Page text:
Even the most ardent of Leavers would surely not have predicted this. On Wednesday, Donald Tusk scorned Theresa May’s “pick and mix” Brexit plan, warning that there would be “negative economic consequences”.

 Yet against the backdrop of ongoing political uncertainty, international interest in UK real estate continues unabated – and is even increasing in some sectors.

Liz Hamson

Brexit Britain is not quite the busted flush the EU would have us believe, it seems. As we reveal this week, the Saudi prince co-owner of Sheffield United FC has made a “substantial” investment in Darin Partners, which plans to spend £200m on acquisitions this year. Meanwhile, Hillwood – one of the biggest developers in the US, run by Ross Perot Jr, son of ex-US presidential candidate Ross Perot Snr – has teamed up with Goya Developments to embark on a speculative logistics development drive in London and the South East.

They are not the only ones piling into the UK just as investors were expected to head for the exit. Last week, a Japanese investor made its first investment in the UK real estate sector with the £154m acquisition of First Avenue House in London’s Midtown (at an astonishing 3.25% yield), and several South Korean funds are circling central London offices with big money to spend.

So why are they so unperturbed by Brexit? Could it be that in the big scheme of things, it is just not that big a deal?

Could it be that in the big scheme of things, Brexit is just not that big a deal?

European investors may not take such a benign view, but outside Europe, it seems that investors continue to see the UK as a safe haven, regardless of Brexit, certainly compared with their own jurisdictions. Plus, where better to invest than a country that boasts some of the best trophy assets and best-performing real estate sectors in the world?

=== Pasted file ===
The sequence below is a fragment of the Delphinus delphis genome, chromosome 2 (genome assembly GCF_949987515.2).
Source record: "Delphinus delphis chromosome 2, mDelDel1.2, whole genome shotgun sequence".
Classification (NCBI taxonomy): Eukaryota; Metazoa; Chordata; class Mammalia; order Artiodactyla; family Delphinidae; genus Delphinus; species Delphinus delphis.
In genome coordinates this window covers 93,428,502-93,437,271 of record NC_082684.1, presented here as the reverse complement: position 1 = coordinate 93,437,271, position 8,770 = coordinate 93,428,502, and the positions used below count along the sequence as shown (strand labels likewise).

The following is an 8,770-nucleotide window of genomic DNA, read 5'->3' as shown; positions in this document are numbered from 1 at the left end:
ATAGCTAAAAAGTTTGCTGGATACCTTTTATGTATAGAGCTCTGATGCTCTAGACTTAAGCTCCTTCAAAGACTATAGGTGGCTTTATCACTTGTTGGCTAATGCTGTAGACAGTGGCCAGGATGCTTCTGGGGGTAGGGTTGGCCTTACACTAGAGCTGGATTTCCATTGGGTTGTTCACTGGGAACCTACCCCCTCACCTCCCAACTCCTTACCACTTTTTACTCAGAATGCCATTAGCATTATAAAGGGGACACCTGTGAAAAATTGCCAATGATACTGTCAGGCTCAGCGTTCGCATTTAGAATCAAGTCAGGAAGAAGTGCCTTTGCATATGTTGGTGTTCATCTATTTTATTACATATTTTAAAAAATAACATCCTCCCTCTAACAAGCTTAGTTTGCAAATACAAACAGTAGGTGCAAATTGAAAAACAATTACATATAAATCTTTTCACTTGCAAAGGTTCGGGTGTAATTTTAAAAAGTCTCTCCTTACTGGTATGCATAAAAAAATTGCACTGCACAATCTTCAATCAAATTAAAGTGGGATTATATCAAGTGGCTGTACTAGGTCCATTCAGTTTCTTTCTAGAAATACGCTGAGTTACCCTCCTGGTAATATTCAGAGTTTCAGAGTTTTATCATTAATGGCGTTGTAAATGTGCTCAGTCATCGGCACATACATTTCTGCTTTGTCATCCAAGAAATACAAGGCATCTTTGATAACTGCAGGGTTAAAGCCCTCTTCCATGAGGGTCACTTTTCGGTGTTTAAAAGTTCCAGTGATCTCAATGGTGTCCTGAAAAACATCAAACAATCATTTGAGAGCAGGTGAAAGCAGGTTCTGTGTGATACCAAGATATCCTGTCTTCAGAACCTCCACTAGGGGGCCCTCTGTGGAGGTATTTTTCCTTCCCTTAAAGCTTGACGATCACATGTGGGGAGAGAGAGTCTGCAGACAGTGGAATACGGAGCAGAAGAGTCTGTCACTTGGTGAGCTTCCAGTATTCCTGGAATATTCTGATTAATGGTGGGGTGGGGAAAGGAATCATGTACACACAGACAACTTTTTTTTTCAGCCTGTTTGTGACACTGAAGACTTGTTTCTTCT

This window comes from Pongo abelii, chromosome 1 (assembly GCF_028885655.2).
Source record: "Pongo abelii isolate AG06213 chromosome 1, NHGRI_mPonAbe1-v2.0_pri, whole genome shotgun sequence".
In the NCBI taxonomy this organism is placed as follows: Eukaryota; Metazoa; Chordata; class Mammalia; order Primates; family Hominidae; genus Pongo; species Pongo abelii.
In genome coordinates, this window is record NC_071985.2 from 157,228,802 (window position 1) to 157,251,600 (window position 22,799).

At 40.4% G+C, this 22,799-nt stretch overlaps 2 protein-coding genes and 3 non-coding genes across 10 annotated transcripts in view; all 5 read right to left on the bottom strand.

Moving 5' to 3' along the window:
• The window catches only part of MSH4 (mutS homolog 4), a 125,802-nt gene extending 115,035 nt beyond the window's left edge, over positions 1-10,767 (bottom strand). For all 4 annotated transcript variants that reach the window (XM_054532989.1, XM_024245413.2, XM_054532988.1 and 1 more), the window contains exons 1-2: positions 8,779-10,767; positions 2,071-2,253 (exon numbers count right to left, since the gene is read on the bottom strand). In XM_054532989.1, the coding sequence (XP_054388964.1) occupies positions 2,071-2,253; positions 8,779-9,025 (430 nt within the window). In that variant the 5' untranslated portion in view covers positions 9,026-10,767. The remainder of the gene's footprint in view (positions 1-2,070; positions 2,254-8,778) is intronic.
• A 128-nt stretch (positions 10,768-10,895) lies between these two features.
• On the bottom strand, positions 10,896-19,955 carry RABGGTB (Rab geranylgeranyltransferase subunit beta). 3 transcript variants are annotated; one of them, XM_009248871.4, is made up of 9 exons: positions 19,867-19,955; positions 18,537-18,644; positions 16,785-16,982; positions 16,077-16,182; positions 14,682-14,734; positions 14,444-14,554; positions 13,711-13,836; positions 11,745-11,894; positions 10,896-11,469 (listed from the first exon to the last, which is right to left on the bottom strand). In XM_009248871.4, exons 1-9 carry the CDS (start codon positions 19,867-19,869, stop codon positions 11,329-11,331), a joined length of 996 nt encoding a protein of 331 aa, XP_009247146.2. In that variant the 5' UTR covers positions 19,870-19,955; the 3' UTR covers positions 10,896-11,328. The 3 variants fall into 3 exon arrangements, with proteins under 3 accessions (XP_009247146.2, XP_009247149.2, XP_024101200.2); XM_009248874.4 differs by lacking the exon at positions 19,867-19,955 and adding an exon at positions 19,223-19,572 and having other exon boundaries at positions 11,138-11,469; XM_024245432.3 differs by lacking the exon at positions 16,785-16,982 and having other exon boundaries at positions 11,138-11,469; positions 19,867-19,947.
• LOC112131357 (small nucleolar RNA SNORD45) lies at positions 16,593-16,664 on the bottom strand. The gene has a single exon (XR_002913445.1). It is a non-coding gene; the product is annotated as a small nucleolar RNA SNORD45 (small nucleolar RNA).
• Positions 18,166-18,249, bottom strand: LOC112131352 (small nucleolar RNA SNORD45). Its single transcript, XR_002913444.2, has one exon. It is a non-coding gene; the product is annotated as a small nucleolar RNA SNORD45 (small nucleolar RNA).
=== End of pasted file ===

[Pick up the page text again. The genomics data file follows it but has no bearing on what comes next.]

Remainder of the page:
It is no coincidence that so many love London offices or that Darin and Hillwood are both eyeing the industrial and logistics market, one of the strongest-performing sectors in UK property in recent years.

There is also perhaps an element of keep calm and carry on. Why sit on your hands and let others snap up opportunities when, for all the political posturing, no one yet knows what Brexit will look like?

Carry on… Mipim

Many investors will, of course, be descending on Mipim next week in the hope of laying the foundations for further investments in the UK. I suspect the mood in Cannes this year will be very different to previous years in the wake of the Presidents Club revelations.

There are rumours that some national newspapers are sending large teams of reporters to expose the worst of the “booze and hooker fest”, as it was memorably described by Private Eye. They won’t go back empty handed and make no mistake, any behaviour that can even be misconstrued as unacceptable, whether it really is or not, will be seized upon.

Property Week will also be attending mob-handed, but we are more interested in deal gossip. That is not to say we don’t think Time’s Up for inappropriate behaviour. In the past, some of the antics at the fringes of Mipim have been akin to a Carry On film without the laughs. Nobody will be laughing after this year’s event if the industry is caught out again.